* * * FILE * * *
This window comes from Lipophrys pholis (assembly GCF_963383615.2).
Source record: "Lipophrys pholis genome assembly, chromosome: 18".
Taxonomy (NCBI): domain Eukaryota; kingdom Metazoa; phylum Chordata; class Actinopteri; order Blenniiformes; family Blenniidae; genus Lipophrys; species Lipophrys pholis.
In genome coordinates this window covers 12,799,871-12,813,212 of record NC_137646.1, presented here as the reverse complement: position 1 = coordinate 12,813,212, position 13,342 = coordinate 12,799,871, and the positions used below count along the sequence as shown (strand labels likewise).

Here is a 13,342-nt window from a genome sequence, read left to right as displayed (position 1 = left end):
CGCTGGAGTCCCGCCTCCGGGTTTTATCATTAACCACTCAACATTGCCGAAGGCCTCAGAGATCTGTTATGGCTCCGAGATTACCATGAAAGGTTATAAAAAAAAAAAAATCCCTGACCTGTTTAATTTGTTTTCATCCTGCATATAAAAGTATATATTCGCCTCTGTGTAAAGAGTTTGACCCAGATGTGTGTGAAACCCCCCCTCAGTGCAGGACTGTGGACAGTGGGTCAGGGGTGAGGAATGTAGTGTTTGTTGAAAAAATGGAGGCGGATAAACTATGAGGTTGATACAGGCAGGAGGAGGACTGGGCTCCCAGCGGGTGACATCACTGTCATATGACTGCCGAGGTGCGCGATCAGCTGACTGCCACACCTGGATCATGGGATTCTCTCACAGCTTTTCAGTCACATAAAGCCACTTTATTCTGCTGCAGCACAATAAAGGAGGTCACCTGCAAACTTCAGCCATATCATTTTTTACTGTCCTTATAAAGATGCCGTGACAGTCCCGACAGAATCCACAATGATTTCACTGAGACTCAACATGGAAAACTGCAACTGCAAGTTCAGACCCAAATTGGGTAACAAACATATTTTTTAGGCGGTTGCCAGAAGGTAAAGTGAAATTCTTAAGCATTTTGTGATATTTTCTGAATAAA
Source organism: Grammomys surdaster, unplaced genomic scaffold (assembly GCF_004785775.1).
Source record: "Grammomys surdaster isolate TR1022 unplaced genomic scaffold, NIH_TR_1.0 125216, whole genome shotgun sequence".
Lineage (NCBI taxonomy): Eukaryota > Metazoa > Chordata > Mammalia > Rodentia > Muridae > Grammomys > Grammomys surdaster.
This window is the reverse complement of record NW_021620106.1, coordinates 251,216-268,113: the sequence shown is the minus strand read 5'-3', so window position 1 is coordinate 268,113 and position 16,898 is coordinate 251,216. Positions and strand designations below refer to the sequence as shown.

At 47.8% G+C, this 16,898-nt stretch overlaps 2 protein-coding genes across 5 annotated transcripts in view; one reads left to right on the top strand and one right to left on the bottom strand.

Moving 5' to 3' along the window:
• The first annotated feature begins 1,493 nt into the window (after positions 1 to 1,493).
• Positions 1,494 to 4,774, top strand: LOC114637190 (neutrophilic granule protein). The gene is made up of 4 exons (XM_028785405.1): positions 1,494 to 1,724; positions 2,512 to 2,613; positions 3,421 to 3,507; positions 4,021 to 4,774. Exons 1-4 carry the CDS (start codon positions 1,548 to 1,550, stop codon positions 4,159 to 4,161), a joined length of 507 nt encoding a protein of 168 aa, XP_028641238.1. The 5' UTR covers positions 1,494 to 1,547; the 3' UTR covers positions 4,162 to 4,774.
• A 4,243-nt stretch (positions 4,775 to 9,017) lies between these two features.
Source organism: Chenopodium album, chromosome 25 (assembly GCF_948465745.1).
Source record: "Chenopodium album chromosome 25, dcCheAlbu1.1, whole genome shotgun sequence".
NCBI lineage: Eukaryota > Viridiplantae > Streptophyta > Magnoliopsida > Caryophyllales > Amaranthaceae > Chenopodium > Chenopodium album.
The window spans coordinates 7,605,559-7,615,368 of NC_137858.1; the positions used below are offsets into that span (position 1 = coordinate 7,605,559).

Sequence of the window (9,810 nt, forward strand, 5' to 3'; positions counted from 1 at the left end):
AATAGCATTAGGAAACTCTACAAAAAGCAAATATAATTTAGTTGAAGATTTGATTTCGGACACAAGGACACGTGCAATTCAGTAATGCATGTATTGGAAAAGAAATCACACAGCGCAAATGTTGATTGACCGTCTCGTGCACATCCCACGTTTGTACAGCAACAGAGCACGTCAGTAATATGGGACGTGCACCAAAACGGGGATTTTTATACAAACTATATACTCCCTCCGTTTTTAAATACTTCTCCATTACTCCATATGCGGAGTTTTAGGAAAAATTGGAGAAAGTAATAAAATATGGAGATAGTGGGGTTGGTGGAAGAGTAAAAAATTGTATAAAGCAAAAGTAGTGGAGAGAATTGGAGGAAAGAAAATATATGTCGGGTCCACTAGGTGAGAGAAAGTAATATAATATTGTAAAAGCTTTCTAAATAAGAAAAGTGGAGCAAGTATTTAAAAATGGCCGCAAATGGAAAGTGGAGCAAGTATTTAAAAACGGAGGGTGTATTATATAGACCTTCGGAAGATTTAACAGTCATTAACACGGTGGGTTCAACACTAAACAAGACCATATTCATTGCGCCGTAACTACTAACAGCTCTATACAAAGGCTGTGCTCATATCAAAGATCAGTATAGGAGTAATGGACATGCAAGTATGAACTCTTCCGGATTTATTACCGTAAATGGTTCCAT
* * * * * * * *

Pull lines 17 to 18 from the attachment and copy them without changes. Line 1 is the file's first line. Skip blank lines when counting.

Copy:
Source record: "Chenopodium album chromosome 25, dcCheAlbu1.1, whole genome shotgun sequence".
NCBI lineage: Eukaryota > Viridiplantae > Streptophyta > Magnoliopsida > Caryophyllales > Amaranthaceae > Chenopodium > Chenopodium album.